Until recently I hadn’t thought of the economics of owning an EV, and even when I looked at it in detail before buying my Tesla I found it was more about the savings in maintenance that really made the difference in my decision (partly because the alternative to a Tesla Model S for me was a used Porsche 911 – not exactly comparable cars but that was all part of my decision making process).  The other day I met a young man who works several jobs and just bought a new Nissan Leaf.  One of those jobs was as a Pizza delivery guy (I did this job in my youth as a direct means to pay for the gas, insurance and maintenance on my first used cars).  This guy told me he previously drove a used Chevy Geo (a 3-cylinder sub-compact car from the 90’s that any objective observer would describe as a crappy car) and where this was primarily (but not entirely) used for his job delivering pizza it cost him $400/month in gas to run.  Plus maintenance.  He proudly pointed out that the all-in lease cost on his new Nissan Leaf was $400/month.  And his gas costs were now zero (with essentially no maintenance).

 Now, electricity is not free as I calculated above, but this guy lives in an apartment so has to park his car at the grocery store across the street where they have a couple of spots with an EV charger.  In my province the monopoly provider of electricity cost is the only entity permitted to do that so others can charge for parking but not for the electricity.  In this case, where the parking is free so is are the electrons.  And the simple matter of smoothing over relations with the night manager who say this same car parked every night was expertly managed with a couple of large pizzas.  Not a bad little story especially when he added that in addition to the $5,000 incentive he got from the government to buy an EV he also got $6,000 from another government program designed to provide an incentive to get old cars off the road.  He paid $500 for his old piece of crap and got $6,000 to take it off the road…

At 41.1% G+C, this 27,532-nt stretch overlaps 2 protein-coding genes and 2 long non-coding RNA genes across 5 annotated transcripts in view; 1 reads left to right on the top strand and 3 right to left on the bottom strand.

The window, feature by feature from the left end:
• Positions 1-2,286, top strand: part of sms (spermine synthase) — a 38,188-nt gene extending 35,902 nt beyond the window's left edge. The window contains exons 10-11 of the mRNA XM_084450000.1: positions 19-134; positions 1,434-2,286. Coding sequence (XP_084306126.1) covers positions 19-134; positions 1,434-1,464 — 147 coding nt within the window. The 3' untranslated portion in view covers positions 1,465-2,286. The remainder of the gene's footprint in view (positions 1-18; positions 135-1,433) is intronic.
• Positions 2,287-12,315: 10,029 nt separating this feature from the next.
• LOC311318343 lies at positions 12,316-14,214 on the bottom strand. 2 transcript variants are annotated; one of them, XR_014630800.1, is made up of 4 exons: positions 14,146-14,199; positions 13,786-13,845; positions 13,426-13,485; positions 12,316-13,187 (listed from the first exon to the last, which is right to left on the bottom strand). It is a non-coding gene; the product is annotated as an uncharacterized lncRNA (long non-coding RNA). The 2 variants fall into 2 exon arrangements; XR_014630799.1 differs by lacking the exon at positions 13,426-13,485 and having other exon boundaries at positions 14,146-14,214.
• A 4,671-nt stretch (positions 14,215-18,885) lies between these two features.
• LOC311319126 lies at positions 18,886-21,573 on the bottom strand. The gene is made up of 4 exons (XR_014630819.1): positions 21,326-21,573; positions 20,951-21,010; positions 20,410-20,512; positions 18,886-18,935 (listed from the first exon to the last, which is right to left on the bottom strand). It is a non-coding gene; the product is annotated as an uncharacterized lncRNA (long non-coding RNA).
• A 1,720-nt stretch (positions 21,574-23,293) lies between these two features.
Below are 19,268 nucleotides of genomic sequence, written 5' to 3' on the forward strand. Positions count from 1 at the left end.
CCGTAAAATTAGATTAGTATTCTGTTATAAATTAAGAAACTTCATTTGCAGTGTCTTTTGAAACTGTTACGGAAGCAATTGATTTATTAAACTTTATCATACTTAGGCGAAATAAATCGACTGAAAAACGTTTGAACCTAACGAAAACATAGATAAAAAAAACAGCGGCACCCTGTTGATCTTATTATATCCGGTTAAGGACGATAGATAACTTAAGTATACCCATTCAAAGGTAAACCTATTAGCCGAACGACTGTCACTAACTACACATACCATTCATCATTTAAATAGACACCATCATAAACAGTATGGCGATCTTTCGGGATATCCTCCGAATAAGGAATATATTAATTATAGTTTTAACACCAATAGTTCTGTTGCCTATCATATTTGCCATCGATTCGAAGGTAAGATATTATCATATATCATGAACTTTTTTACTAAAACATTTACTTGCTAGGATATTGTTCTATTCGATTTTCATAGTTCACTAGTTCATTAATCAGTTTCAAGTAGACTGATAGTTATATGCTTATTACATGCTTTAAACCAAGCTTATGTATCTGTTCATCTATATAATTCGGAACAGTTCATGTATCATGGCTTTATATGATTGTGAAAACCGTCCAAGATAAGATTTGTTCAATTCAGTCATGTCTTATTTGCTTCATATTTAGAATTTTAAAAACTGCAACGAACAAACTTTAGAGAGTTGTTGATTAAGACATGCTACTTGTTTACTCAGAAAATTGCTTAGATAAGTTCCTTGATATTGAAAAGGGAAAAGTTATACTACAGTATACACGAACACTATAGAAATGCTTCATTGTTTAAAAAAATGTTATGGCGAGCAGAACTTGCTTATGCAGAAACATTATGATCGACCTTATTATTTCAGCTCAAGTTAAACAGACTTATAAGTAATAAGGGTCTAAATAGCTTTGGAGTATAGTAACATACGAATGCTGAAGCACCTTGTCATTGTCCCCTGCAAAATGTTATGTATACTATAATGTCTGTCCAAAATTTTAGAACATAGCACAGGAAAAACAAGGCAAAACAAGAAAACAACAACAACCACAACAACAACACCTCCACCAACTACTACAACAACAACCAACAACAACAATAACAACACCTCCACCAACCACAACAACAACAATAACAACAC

What both the Model 3 and the Bolt have that sets them apart from any other affordable EV available today is a substantially larger battery pack.  That helps with “range anxiety” and makes feasible longer trips or linking together several short trips that don’t revolve around chargers.  The chargers themselves are getting better as well, such as the growing presence of CHAdeMO chargers that can fill an EV with 120km of range in less than half an hour.  One of the main problems I can see with the proliferation of smaller “economy” EVs is how to charge them.  I have a garage and installed a 220V connection to charge my Tesla but I grew up in a house with no garage where we parked on the street out front.  Houses without garages where the occupants park on the street and apartments or condos make up a large proportion of the living situations for much of Tesla’s Model 3 market or most people in the market for smaller “economy” EVs.  To charge an EV parked on the street in front of a house would mean running a long extension cord out across the lawn which is totally impractical.  And many apartment buildings only install one or two EV charging stations in their garages so even if you can charge your car you still have to move it to your regular parking space after an allotted amount of time.

The charging issues are a small hurdle to EV ownership and likely less of a concern for the drivers as long as the benefits of owning that type of car outweigh the costs by a significant enough margin.  With 400,000 Tesla Model 3s on pre-order, the reduced cost of fuel and maintenance appear to be outweighing the hassle factor.  At least in theory…